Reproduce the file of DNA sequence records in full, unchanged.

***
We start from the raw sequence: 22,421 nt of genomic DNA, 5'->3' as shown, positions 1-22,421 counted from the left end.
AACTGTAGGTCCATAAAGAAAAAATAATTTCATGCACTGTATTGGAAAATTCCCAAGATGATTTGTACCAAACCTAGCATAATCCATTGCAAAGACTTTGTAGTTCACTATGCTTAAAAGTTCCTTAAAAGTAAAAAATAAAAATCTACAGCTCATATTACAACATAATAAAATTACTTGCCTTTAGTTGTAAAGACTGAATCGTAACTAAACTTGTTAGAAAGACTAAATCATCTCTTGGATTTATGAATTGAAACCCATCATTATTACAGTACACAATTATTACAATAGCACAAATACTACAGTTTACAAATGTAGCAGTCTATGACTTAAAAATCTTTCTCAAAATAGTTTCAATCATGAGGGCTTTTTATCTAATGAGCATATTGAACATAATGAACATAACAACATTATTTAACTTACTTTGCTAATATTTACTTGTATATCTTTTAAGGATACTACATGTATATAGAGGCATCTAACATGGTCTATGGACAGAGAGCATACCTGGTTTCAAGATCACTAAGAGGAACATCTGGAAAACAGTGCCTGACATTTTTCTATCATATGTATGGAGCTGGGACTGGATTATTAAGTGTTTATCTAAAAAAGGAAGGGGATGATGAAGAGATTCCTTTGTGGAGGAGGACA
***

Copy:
We start from the raw sequence: 22,421 nt of genomic DNA, 5'->3' as shown, positions 1-22,421 counted from the left end.
AACTGTAGGTCCATAAAGAAAAAATAATTTCATGCACTGTATTGGAAAATTCCCAAGATGATTTGTACCAAACCTAGCATAATCCATTGCAAAGACTTTGTAGTTCACTATGCTTAAAAGTTCCTTAAAAGTAAAAAATAAAAATCTACAGCTCATATTACAACATAATAAAATTACTTGCCTTTAGTTGTAAAGACTGAATCGTAACTAAACTTGTTAGAAAGACTAAATCATCTCTTGGATTTATGAATTGAAACCCATCATTATTACAGTACACAATTATTACAATAGCACAAATACTACAGTTTACAAATGTAGCAGTCTATGACTTAAAAATCTTTCTCAAAATAGTTTCAATCATGAGGGCTTTTTATCTAATGAGCATATTGAACATAATGAACATAACAACATTATTTAACTTACTTTGCTAATATTTACTTGTATATCTTTTAAGGATACTACATGTATATAGAGGCATCTAACATGGTCTATGGACAGAGAGCATACCTGGTTTCAAGATCACTAAGAGGAACATCTGGAAAACAGTGCCTGACATTTTTCTATCATATGTATGGAGCTGGGACTGGATTATTAAGTGTTTATCTAAAAAAGGAAGGGGATGATGAAGAGATTCCTTTGTGGAGGAGGACA